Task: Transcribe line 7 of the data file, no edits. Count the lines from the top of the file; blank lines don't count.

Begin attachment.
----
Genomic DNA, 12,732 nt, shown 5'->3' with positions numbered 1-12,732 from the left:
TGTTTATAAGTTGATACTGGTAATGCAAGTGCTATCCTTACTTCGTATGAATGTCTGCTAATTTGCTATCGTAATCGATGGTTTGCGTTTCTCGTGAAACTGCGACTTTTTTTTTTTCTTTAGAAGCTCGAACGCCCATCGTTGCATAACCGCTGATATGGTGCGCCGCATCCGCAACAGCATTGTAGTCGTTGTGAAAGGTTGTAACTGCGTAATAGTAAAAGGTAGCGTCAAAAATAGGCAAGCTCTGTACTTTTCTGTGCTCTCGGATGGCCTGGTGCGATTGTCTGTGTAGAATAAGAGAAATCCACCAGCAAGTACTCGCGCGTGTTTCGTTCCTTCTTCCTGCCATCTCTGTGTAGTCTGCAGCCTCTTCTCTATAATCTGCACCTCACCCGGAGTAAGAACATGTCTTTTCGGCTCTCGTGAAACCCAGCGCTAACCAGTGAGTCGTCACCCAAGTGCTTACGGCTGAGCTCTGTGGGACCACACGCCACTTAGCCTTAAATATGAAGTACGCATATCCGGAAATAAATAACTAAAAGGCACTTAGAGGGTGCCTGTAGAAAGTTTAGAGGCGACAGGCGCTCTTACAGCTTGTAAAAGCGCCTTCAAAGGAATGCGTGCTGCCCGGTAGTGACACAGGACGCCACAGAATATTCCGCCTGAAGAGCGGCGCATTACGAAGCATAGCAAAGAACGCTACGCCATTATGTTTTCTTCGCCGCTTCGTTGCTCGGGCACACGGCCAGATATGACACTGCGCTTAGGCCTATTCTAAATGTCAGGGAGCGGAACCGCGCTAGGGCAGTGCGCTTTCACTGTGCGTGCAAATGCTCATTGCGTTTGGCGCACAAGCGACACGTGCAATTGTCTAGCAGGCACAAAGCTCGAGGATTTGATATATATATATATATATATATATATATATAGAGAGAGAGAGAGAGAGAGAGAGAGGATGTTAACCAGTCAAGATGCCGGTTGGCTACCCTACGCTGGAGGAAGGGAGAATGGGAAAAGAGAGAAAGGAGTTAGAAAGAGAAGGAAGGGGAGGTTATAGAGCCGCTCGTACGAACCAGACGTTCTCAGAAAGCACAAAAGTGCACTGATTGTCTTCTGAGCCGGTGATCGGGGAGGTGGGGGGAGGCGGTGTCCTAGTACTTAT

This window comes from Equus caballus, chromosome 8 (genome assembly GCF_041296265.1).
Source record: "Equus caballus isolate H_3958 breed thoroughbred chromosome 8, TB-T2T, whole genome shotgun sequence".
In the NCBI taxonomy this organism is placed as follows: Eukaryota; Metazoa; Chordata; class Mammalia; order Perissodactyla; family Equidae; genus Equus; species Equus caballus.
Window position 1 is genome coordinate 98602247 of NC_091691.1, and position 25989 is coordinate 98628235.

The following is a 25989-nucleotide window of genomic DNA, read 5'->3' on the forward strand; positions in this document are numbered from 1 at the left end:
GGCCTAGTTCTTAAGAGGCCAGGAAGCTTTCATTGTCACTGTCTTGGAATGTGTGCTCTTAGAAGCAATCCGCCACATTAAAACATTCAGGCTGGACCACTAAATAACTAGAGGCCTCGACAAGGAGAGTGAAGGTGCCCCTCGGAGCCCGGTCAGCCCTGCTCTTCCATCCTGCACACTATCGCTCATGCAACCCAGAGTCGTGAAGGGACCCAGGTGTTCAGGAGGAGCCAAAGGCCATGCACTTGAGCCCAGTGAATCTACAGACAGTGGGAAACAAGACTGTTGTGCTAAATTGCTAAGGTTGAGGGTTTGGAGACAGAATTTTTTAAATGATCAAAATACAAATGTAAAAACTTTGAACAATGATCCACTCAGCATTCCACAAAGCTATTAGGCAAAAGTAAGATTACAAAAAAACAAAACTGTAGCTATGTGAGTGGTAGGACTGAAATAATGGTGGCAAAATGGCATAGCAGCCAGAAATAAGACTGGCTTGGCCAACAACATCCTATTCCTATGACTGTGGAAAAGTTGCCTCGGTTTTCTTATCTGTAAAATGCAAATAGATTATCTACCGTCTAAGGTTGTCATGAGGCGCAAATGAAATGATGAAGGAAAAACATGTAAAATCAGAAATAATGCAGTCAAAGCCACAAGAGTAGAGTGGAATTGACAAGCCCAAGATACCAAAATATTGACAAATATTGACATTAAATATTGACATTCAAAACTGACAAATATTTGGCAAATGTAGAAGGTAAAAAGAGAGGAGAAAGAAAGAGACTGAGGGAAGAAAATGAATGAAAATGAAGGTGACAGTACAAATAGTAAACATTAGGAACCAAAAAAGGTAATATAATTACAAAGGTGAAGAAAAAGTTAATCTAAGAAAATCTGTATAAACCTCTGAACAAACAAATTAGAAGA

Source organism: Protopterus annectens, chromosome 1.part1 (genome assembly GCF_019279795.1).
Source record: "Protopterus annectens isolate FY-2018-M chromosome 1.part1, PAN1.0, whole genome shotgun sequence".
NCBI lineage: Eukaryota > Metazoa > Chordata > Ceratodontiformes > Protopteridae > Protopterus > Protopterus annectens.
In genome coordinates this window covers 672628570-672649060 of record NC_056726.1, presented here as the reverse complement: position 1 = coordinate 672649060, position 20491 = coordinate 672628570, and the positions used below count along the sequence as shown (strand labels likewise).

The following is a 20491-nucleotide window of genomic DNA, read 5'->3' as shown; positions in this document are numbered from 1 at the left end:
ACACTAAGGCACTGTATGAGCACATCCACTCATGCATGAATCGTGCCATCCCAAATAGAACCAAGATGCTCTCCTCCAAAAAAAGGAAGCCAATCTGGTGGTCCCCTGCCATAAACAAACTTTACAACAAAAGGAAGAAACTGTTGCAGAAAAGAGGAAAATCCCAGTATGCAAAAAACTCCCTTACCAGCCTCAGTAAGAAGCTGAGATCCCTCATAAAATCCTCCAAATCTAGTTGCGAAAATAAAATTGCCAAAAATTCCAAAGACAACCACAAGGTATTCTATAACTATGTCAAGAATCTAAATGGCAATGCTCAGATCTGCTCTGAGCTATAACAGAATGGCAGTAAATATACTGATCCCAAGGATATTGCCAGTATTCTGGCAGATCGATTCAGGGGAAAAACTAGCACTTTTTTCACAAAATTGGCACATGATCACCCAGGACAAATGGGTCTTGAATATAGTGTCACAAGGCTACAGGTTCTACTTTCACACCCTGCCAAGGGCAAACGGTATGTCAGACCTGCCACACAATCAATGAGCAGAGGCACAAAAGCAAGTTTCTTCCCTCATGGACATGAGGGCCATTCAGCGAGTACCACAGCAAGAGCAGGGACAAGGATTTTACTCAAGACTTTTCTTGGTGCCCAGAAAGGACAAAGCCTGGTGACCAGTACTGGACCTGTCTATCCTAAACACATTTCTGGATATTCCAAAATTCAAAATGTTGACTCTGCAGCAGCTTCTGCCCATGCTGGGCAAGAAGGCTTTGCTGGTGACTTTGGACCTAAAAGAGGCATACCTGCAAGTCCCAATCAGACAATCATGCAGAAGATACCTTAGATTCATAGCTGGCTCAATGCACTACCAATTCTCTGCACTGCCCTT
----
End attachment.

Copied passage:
The following is a 25989-nucleotide window of genomic DNA, read 5'->3' on the forward strand; positions in this document are numbered from 1 at the left end: